I remember my oldest son’s first day of school like it was yesterday. Well, okay, maybe not so vividly since he’s grown now but still pretty well.
He was five and my younger son was two at the time. Nicholas didn’t want to go if he couldn’t take me with him. He was under the impression at enrollment it was a group excursion, you know, him, brother and mom. After explaining it didn’t work that way because I was too old and Matthew was too young we finally got him on the bus with lots of tears and hugs.
Matthew kept trying to get me to let him go; surely they don’t mind a kid in diapers tagging along… his brother needed him.
Oddly, my younger son was always the adventurer of the two. He had no fear, would have set out to explore a new world without any worries but not his older brother. Nicholas was fine just staying at home with mom. Always apprehensive to leave, just bring the world to him in the form of a video and he’d be just fine, no need to go outside. He had everything he needed right here, mom, cookies and Sesame Street.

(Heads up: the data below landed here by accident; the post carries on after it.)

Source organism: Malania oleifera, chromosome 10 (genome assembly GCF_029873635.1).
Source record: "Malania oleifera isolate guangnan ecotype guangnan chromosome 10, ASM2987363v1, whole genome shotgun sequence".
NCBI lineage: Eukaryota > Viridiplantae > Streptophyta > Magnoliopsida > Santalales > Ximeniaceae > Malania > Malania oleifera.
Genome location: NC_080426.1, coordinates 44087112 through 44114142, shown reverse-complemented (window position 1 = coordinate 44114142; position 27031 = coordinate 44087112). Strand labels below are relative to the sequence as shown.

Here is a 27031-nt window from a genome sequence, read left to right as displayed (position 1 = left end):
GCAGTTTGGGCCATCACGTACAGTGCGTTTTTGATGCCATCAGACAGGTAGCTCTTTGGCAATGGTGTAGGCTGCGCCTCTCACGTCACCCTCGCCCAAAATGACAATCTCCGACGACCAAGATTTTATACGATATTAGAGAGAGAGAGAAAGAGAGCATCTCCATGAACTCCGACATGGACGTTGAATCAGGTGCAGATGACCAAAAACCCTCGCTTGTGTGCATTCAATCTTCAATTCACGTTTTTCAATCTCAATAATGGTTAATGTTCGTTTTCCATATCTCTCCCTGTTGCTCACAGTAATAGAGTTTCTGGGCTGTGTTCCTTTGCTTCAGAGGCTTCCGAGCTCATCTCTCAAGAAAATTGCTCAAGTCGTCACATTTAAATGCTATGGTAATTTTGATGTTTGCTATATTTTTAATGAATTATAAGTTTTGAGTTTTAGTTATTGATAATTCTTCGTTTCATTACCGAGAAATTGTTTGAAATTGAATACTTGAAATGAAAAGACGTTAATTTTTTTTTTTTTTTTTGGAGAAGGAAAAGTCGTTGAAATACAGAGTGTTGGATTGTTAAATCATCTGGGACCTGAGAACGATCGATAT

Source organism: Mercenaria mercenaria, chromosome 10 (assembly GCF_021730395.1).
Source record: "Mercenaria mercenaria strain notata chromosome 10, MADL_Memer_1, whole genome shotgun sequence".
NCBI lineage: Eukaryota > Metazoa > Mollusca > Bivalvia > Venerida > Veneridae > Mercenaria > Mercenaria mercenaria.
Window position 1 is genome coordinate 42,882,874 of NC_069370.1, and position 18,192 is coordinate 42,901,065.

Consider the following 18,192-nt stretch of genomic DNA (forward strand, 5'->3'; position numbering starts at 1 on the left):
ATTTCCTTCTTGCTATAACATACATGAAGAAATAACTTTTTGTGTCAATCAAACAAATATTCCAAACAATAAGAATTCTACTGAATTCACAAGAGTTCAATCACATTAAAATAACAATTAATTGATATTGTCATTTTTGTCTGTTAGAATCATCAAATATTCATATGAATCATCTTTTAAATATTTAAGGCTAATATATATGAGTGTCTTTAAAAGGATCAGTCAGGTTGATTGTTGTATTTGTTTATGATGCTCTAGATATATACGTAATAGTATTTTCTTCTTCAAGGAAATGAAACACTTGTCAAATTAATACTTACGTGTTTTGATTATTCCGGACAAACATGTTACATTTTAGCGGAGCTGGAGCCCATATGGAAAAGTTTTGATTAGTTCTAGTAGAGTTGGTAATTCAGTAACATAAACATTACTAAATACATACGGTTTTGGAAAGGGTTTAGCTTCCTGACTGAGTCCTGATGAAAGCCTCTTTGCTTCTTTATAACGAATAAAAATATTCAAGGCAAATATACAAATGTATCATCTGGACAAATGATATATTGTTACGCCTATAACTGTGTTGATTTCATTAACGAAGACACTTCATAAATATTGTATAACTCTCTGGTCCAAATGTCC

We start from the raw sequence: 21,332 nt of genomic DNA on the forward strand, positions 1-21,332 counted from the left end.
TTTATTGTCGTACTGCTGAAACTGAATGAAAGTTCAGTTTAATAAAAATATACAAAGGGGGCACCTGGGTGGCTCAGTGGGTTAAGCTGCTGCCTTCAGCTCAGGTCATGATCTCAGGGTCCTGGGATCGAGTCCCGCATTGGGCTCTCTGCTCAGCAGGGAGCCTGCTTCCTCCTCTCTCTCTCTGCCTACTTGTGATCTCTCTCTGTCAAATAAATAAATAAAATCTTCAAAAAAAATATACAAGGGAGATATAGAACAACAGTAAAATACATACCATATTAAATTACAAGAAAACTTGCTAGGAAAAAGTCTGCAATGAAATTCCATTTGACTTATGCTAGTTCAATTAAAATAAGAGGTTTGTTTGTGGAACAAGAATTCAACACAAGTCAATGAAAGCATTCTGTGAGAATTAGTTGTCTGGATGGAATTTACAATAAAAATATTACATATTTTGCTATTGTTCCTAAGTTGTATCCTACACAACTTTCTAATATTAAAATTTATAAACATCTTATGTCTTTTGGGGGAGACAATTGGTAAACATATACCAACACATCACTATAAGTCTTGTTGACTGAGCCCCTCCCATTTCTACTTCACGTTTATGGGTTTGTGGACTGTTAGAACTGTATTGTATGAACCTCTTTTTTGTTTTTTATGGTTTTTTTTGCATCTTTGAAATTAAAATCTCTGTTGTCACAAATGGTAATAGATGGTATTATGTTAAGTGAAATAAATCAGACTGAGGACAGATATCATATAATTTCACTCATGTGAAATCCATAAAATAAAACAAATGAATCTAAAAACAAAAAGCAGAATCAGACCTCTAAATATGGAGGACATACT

He finally decided he didn’t mind kindergarten and after a while he even kind of liked it. The playground was cool; he enjoyed story time and Mrs. Ryan was nice.
His first friend was a little Kickapoo boy who didn’t speak English. We live near a reservation and get some kids from there. He latched on to Nicholas probably because he was the only other dark headed brown-eyed boy in the class. Eventually, he learned some English and he’d tell Nicholas to “come here.” They played with the cars he brought in his backpack and made roads with rocks.
My memories of elementary school are a little fuzzy. Smells of paste, tempera paint and listening to books on tapes are my most vivid memories. If I twisted the cord on the tape player it made a crinkly sound. My teacher was a lady with black hair, probably dyed and horn-rimmed glasses.
It’s not easy to let the fledglings leave the nest but they all have to at some point.